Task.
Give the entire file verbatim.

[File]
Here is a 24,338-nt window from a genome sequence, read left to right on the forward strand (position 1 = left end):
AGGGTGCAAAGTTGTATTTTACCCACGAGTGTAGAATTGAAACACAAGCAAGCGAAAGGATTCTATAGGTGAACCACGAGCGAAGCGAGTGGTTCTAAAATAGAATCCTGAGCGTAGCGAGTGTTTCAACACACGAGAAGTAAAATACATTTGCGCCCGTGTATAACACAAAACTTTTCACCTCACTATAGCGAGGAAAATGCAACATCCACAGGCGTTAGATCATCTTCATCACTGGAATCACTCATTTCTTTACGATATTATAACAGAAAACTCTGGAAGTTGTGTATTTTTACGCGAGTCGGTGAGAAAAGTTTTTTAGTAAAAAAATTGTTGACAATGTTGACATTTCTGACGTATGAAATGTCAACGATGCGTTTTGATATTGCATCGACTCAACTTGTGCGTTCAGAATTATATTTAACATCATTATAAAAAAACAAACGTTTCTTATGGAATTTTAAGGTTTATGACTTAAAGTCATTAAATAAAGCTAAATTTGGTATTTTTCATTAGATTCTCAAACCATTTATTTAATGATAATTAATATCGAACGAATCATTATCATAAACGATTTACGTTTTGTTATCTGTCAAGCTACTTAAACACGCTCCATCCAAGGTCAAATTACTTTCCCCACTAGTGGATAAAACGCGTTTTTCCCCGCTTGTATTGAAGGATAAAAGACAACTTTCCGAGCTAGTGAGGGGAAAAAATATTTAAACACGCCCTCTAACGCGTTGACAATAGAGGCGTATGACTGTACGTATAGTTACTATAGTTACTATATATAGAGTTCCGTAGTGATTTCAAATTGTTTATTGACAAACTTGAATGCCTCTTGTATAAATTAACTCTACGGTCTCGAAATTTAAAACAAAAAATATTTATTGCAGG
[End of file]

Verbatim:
Here is a 24,338-nt window from a genome sequence, read left to right on the forward strand (position 1 = left end):
AGGGTGCAAAGTTGTATTTTACCCACGAGTGTAGAATTGAAACACAAGCAAGCGAAAGGATTCTATAGGTGAACCACGAGCGAAGCGAGTGGTTCTAAAATAGAATCCTGAGCGTAGCGAGTGTTTCAACACACGAGAAGTAAAATACATTTGCGCCCGTGTATAACACAAAACTTTTCACCTCACTATAGCGAGGAAAATGCAACATCCACAGGCGTTAGATCATCTTCATCACTGGAATCACTCATTTCTTTACGATATTATAACAGAAAACTCTGGAAGTTGTGTATTTTTACGCGAGTCGGTGAGAAAAGTTTTTTAGTAAAAAAATTGTTGACAATGTTGACATTTCTGACGTATGAAATGTCAACGATGCGTTTTGATATTGCATCGACTCAACTTGTGCGTTCAGAATTATATTTAACATCATTATAAAAAAACAAACGTTTCTTATGGAATTTTAAGGTTTATGACTTAAAGTCATTAAATAAAGCTAAATTTGGTATTTTTCATTAGATTCTCAAACCATTTATTTAATGATAATTAATATCGAACGAATCATTATCATAAACGATTTACGTTTTGTTATCTGTCAAGCTACTTAAACACGCTCCATCCAAGGTCAAATTACTTTCCCCACTAGTGGATAAAACGCGTTTTTCCCCGCTTGTATTGAAGGATAAAAGACAACTTTCCGAGCTAGTGAGGGGAAAAAATATTTAAACACGCCCTCTAACGCGTTGACAATAGAGGCGTATGACTGTACGTATAGTTACTATAGTTACTATATATAGAGTTCCGTAGTGATTTCAAATTGTTTATTGACAAACTTGAATGCCTCTTGTATAAATTAACTCTACGGTCTCGAAATTTAAAACAAAAAATATTTATTGCAGG